Winter Arrives & Rocks Roll

Winter wasted no time in arriving in the Sierra and gave us very little warning as well. One moment I was lounging on my desk in shorts basking in the sun and reading Richard Dawkins’ new work, the next I was bundled up inside watching the trees sway from wind gusts and listening to the footsteps of rain on the roof.

Of course the real reason the first rain is so significant this year is our fear over what water will do to the rockslide. And sure enough, when I drove across the bridge this morning, large clouds of dust rose across the river while boulders bounced down the slope. Although the small release put us in no danger, it served as a reminder that the rockslide still has a few more acts to go.

The Bridges of Mariposa County, II

Highway 140 is now open 24 hours, with only a fifteen-minute delay at the lights routing one-lane traffic across the bridges. Although no vehicles over 28 feet can use the detour, the completion of this temporary solution will allow some semblance of normalcy to return to our lives. For those of you who have not seen the rockslide, I highly recommend coming to Yosemite via 140. You’ll have an excellent view of geology in action from across the river!

The Bridges of Mariposa County, II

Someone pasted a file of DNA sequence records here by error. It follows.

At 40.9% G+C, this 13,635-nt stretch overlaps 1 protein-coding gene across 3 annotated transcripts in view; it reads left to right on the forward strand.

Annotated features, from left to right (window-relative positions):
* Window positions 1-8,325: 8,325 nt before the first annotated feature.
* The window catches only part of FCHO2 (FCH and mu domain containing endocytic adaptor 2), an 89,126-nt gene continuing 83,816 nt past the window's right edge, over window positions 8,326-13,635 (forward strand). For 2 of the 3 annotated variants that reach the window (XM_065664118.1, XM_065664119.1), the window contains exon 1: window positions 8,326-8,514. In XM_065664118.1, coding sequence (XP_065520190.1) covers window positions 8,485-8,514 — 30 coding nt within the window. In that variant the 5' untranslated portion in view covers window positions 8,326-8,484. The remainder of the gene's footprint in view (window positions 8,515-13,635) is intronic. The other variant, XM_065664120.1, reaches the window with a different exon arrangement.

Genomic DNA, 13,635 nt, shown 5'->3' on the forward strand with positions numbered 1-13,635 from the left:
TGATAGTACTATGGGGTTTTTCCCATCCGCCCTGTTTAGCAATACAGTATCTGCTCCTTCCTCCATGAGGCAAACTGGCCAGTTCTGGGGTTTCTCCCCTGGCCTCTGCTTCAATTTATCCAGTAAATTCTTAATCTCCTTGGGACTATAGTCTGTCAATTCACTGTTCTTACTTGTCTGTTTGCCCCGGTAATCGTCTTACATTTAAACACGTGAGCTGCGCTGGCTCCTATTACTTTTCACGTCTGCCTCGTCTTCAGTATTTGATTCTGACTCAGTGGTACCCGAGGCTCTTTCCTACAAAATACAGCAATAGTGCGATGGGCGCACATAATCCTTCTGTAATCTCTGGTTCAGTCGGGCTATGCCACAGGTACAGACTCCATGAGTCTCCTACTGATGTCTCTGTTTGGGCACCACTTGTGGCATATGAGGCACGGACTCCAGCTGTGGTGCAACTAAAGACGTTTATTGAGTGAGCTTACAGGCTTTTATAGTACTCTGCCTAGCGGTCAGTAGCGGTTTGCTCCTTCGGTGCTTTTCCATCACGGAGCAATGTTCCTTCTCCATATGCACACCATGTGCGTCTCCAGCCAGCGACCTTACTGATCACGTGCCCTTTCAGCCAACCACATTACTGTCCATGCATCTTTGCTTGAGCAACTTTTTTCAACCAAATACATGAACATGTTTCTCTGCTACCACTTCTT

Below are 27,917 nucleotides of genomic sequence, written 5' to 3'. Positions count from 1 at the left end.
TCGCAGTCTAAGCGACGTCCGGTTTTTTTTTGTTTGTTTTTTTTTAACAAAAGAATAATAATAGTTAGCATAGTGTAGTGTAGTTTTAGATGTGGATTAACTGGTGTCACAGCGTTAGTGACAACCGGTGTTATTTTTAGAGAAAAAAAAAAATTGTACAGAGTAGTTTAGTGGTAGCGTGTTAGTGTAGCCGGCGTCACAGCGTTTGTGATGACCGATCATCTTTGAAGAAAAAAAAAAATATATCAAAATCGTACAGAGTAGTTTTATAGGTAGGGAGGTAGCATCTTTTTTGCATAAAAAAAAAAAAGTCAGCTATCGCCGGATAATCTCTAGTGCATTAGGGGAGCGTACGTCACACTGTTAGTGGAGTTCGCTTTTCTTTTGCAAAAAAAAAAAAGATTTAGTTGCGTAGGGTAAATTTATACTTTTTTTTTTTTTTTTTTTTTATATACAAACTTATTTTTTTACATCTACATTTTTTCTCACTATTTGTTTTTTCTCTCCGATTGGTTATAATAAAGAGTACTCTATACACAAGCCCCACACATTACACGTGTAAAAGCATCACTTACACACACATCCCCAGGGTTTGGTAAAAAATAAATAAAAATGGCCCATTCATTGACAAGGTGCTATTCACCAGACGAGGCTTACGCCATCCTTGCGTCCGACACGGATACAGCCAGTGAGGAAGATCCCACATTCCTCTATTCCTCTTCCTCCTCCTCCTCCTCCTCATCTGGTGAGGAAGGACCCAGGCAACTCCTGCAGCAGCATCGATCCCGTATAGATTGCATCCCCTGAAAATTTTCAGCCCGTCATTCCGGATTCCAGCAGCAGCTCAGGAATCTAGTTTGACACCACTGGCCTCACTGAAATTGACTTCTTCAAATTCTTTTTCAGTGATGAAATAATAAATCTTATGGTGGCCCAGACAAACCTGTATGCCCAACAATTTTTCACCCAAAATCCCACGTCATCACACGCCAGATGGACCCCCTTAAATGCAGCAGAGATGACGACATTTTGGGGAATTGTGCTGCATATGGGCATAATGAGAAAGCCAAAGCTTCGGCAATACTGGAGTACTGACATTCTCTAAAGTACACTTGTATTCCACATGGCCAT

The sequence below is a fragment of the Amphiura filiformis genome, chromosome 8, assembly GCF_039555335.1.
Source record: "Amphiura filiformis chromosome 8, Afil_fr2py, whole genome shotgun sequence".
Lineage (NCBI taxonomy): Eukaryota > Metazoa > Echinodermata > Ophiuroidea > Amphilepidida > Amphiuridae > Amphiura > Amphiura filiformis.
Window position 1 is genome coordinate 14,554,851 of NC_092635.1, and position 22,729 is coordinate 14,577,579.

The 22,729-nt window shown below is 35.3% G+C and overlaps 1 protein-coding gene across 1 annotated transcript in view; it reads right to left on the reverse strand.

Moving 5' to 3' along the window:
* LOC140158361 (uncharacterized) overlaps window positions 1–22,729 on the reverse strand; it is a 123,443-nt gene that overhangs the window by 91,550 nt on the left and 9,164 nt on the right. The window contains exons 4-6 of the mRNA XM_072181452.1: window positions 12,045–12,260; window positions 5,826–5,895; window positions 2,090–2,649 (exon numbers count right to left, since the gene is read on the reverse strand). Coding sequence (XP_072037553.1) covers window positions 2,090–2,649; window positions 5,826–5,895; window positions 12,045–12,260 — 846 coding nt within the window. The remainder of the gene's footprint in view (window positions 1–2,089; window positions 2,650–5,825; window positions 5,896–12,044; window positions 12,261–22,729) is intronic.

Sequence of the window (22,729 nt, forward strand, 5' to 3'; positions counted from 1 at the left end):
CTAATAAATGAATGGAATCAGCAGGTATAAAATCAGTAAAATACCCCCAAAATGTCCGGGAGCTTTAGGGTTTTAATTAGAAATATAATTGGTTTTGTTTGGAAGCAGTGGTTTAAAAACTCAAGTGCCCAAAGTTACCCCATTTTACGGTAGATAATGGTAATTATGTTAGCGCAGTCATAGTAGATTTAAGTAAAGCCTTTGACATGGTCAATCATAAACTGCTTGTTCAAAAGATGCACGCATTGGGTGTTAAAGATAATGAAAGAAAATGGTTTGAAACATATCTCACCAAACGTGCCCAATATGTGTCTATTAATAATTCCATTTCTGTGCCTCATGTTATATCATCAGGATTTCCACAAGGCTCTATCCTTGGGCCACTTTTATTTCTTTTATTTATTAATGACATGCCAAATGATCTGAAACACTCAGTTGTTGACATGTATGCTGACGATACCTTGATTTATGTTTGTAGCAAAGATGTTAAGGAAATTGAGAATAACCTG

Today the second bridge opened for traffic on the 140 detour, and there was much rejoicing. Instead of driving six miles on a dirt road on the riverbank opposite the rockslide, we will now only have a half-mile to navigate, which has been nicely paved. A convoy still leads us, but once the traffic lights and sensors are in place we’ll be on our own.

The Road Opens!

I awoke at 4:30 am to ensure I did not miss the first caravan for the detour around the rockslide. I waited in line in the semi-darkness and almost started crying with relief as we drove over the bridge. The rockslide, which I had not seen since the end of May, has moved quite considerably since then. I gazed at its massive size with a combination of respect and annoyance. If it had not tossed my life into chaos this summer, I would be more excited at witnessing such a significant geologic event. I can now retire my air mattress and stop living out of the suitcase in my car!